Raising money to help a child who is suffering from cancer is one of those causes that even the coldest heart would warm up just a little to help a family grappling with the terror of cancer treatment. That is why when Stephanie Weddle, 33, reached out for help with her 10-year-old son’s cancer treatment; the community stepped up to help.
However, Weddle was soon discovered to be at the heart of a scam, falsely claiming her son had cancer, walking away with thousands of dollars in fundraising dollars, according to the Indianapolis Star.
The Indianapolis Star reports that the plea does not list a specific sentence length, but it caps any sentence at a maximum of four years. She will serve her time with Community Corrections, which offers monitored programs as alternatives to incarceration, according to the Indianapolis Star. She is also required to make restitution in the amount of $1,466.
The official charges alleged that Weddle “did knowingly exert unauthorized control” over $1,250 raised by former Ben Davis wrestling coach and teacher Jacob O’Neill for help in paying her son’s medical expenses.
Charges state that O’Neil wrote three checks to the Weddle family for a total of $1,250. Also, the Indianapolis Black Firefighters Association established a bank account for Weddle, with the account having a zero balance as of Aug 8. The Indy Predators youth baseball group gave Weddle t-shirts and wrist bands to sell under the condition that she would repay the cost of the items and could keep the profits from sales. She never repaid the organization.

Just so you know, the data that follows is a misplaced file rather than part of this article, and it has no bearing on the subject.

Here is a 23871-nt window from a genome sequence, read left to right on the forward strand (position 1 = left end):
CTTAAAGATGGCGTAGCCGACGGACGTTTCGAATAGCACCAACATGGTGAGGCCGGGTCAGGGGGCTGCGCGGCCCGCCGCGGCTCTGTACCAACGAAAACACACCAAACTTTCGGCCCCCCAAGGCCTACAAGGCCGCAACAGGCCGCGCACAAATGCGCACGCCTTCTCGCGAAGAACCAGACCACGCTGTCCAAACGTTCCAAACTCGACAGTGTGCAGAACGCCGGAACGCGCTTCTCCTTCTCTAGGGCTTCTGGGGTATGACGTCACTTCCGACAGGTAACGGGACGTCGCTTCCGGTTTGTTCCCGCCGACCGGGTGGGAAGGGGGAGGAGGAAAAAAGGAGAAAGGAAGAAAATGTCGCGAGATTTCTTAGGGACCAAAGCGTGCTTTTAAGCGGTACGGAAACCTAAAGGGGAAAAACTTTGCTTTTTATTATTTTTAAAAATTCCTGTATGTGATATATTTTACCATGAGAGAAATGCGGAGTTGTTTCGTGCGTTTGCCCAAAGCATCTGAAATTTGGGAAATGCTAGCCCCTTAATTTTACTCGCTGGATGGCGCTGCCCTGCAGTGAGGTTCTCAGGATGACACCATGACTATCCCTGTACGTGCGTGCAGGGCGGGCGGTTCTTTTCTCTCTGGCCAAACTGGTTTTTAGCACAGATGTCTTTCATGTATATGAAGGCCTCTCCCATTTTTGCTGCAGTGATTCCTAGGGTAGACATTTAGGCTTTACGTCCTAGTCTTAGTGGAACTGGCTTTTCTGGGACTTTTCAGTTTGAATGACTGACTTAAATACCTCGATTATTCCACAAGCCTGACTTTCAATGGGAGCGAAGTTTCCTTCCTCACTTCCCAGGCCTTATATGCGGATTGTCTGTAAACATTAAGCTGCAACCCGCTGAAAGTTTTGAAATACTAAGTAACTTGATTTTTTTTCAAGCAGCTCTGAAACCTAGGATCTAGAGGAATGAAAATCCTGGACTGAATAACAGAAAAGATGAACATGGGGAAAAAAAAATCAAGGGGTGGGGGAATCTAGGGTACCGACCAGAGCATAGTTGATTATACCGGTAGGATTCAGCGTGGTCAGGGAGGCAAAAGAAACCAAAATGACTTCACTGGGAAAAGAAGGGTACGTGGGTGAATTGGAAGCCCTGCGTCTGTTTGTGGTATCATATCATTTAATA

Weddle had allegedly used money from these fundraisers to buy gas, pay bills and cover registration fees for her children’s sports programs.
Weddle’s story began to unravel when her son’s baseball coach became suspicious because the son “has shown no signs of being ill from going through radiation treatment and chemotherapy.” After an investigation into her claims and check of the medical facilities, it was discovered the boy had never been treated for cancer.
According to the Indianapolis Star, during a July 30 interview with police, she admitted that her son was never diagnosed with cancer. However, a spot was discovered on his lung during an X-ray after being sent to the doctor with asthma-related issues. Weddle reportedly told coaches and parents about the spot and that it was possible cancer; however she did not tell people when the spot was found to not be cancer.